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Mobile Phones Connect Ugandan Farmers to Agricultural Information
By Phillip Kurata
Staff Writer
Washington — “My goat is sick. Its neck is swollen. It can’t eat,” an old woman in a remote village in Uganda said. She spoke to a man passing by with a mobile phone.
“Let me see if I can help,” said Laban Rutagumirwa.
He sent off a text message that read “goat bloat.” The message went to an agriculture information service devised by the Grameen Foundation and the Bill and Melinda Gates Foundation. A response came back shortly with instructions to mix a half kilo of rock salt with a liter of water and have the goat drink it. Two weeks later, Rutagumirwa was passing through the village and came across the old woman. She happily reported that her goat had recovered.
The woman was lucky that the passerby was Rutagumirwa. He is one of about 140 employees of the Community Knowledge Worker program that is bringing “relevant, actionable information” to poor, remote farmers in Uganda, according to David Edelstein, the Grameen Foundation ( )’s technology center director.
The program started in 2009 in Uganda’s Bushenyi and Mbale districts. Trusted local residents, such as farmers, agriculture extension workers, shopkeepers and school teachers, were trained to disseminate and gather information about agriculture using mobile phones. The workers help the Ugandan farmers treat not only sick goats, but also blighted bananas, coffee berry bacterial infections, discolored tomatoes and other plant and livestock problems. In addition, the mobile phone-equipped workers have put farmers in touch with markets and weather forecasts.
“What we have seen so far is really encouraging,” Edelstein said. “Farmers have seen their crop yields rise. They have learned better planting techniques by the phone. They have been able to diagnose problems with pests and diseases. They monitor market prices by phone. The mobile phones enable them to bargain more effectively with middle men.”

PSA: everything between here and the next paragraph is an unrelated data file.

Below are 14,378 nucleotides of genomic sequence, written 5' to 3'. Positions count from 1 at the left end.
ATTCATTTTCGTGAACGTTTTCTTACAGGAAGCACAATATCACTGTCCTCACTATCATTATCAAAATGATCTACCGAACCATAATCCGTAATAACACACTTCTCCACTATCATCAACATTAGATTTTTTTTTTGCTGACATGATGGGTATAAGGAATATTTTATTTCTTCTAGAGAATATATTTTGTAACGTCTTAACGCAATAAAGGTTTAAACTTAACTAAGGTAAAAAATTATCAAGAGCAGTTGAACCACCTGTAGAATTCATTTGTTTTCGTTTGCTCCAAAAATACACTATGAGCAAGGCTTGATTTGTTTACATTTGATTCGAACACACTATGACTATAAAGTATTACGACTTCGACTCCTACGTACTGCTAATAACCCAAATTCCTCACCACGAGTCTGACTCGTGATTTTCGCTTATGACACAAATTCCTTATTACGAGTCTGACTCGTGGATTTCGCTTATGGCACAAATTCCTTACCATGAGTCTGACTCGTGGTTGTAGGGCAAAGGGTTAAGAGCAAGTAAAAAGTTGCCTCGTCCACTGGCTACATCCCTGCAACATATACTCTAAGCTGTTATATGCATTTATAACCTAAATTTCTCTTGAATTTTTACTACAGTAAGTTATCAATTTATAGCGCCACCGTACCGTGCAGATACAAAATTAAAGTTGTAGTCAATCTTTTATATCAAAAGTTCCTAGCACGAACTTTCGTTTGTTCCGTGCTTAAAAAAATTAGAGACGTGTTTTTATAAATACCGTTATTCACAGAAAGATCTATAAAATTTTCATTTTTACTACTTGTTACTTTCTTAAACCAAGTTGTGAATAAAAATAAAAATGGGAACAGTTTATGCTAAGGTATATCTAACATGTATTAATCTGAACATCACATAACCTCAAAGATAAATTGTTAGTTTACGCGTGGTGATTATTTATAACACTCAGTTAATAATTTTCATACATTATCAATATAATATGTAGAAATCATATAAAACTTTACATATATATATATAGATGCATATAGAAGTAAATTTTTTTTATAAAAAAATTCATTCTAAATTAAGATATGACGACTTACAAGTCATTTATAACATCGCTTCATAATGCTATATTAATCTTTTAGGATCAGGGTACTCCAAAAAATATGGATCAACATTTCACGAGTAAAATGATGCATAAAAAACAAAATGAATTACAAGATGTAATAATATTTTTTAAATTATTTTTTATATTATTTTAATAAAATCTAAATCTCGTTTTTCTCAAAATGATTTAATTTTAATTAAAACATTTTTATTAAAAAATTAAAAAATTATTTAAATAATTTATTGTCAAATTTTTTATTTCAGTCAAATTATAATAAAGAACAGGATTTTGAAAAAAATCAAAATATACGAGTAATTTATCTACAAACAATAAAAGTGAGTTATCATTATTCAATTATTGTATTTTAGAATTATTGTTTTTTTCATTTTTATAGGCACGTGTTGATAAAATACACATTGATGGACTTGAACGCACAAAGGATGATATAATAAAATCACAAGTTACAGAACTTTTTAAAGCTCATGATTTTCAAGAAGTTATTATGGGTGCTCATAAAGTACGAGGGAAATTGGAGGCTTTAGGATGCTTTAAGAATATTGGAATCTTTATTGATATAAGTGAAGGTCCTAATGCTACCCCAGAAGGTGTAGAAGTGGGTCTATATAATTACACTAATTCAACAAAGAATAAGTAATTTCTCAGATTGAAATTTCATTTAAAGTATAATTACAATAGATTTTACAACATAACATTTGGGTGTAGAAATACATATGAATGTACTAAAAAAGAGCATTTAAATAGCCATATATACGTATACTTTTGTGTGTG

“In the past, some guy pulls up in a truck, puts 100 head of cabbage in the back, pays off the farmer and drives away. Now, with the Community Knowledge Workers helping, the farmers can combine their cabbages into a single batch and force the buyer to pay a better price,” Edelstein said. Thanks to the knowledge workers, the farmers know when the man in the pickup truck will arrive and what the price of cabbage is in the markets, enabling them to demand a fair price from the buyer, he explained.
Weather forecasts are another element of the information service that farmers value. “Farmers are able to avoid planting seeds or applying fertilizer just before a storm hits and washes everything away,” Edelstein said.
The Grameen technology director said the Community Knowledge Worker program will be expanded throughout Uganda and possibly to other East African countries and later to South Asia, where hundreds of millions of people also are engaged in small-holder farming.
Tabitha Salimo, a knowledge worker in Bushenyi, said, “The farmers love the information.”
She said farmers sometimes expect more from her than she can provide. “They sometimes want things that we do not have,” she said. “We do not get them fertilizer. We do not loan them money. We only get them information.”
Salimo charges 100 Ugandan shillings (about $0.05) per call, but she is not always able to collect the fee. “Sometimes, the farmers do not want to pay until they see that what I tell them works,” she said.
Edelstein said what is important at this stage is to get life-improving information into the hands of farmers. He said program managers are trying to determine the appropriate fee for mobile phone queries. He expects that the charge will drop, perhaps to 50 Ugandan shillings. Nevertheless, he believes that the farmers should pay for information because they are more likely to act on if they pay for it.
In addition to providing information, the Community Knowledge Workers collect information on behalf of the World Food Programme, the International Institute of Tropical Agriculture and other international research organizations. The Community Knowledge Workers take photographs of agricultural conditions and conduct surveys for which they are paid. This makes the program economically self-sustaining, according to Edelstein.
“The use of Community Knowledge Workers is much cheaper than previous collection methods that involved sending people to the field from the capitals,” Edelstein said. “The workers collect detailed, up-to-date information in rural areas that would be otherwise unavailable or too costly to collect on a frequent basis. Also very little time is lost between when the data is collected and when it arrives in the hands of the research organizations.”
The Grameen technology director said that with 5 billion mobile phones and large numbers of small-holder farmers throughout the world, the model holds tremendous potential to create higher living standards for the rural poor.
(This is a product of the Bureau of International Information Programs, U.S. Department of State.  Web site:
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